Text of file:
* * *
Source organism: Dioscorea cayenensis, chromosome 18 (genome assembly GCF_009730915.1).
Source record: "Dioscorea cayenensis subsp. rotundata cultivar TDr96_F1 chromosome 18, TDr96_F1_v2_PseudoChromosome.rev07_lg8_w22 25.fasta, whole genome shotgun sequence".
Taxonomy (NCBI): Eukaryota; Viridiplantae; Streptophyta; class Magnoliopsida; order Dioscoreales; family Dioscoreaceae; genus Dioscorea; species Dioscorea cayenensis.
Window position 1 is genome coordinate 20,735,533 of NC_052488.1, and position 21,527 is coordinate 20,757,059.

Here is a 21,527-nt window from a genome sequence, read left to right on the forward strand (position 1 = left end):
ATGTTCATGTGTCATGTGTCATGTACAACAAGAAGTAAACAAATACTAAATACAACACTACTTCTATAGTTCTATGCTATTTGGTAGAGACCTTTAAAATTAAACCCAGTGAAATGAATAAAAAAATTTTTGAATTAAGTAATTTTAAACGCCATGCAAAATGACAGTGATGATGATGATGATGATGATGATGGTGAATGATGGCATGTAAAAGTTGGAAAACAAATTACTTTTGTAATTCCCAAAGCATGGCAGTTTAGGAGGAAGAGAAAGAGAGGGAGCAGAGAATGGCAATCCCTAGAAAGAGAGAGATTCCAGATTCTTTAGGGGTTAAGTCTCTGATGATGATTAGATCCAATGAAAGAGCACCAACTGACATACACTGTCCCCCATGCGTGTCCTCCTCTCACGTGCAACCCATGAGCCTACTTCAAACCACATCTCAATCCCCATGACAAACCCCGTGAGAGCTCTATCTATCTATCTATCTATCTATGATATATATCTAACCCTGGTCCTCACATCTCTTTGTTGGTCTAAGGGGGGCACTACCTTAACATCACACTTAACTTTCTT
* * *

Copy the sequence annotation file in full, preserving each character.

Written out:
Source organism: Dioscorea cayenensis, chromosome 18 (genome assembly GCF_009730915.1).
Source record: "Dioscorea cayenensis subsp. rotundata cultivar TDr96_F1 chromosome 18, TDr96_F1_v2_PseudoChromosome.rev07_lg8_w22 25.fasta, whole genome shotgun sequence".
Taxonomy (NCBI): Eukaryota; Viridiplantae; Streptophyta; class Magnoliopsida; order Dioscoreales; family Dioscoreaceae; genus Dioscorea; species Dioscorea cayenensis.
Window position 1 is genome coordinate 20,735,533 of NC_052488.1, and position 21,527 is coordinate 20,757,059.

Here is a 21,527-nt window from a genome sequence, read left to right on the forward strand (position 1 = left end):
ATGTTCATGTGTCATGTGTCATGTACAACAAGAAGTAAACAAATACTAAATACAACACTACTTCTATAGTTCTATGCTATTTGGTAGAGACCTTTAAAATTAAACCCAGTGAAATGAATAAAAAAATTTTTGAATTAAGTAATTTTAAACGCCATGCAAAATGACAGTGATGATGATGATGATGATGATGATGGTGAATGATGGCATGTAAAAGTTGGAAAACAAATTACTTTTGTAATTCCCAAAGCATGGCAGTTTAGGAGGAAGAGAAAGAGAGGGAGCAGAGAATGGCAATCCCTAGAAAGAGAGAGATTCCAGATTCTTTAGGGGTTAAGTCTCTGATGATGATTAGATCCAATGAAAGAGCACCAACTGACATACACTGTCCCCCATGCGTGTCCTCCTCTCACGTGCAACCCATGAGCCTACTTCAAACCACATCTCAATCCCCATGACAAACCCCGTGAGAGCTCTATCTATCTATCTATCTATCTATGATATATATCTAACCCTGGTCCTCACATCTCTTTGTTGGTCTAAGGGGGGCACTACCTTAACATCACACTTAACTTTCTT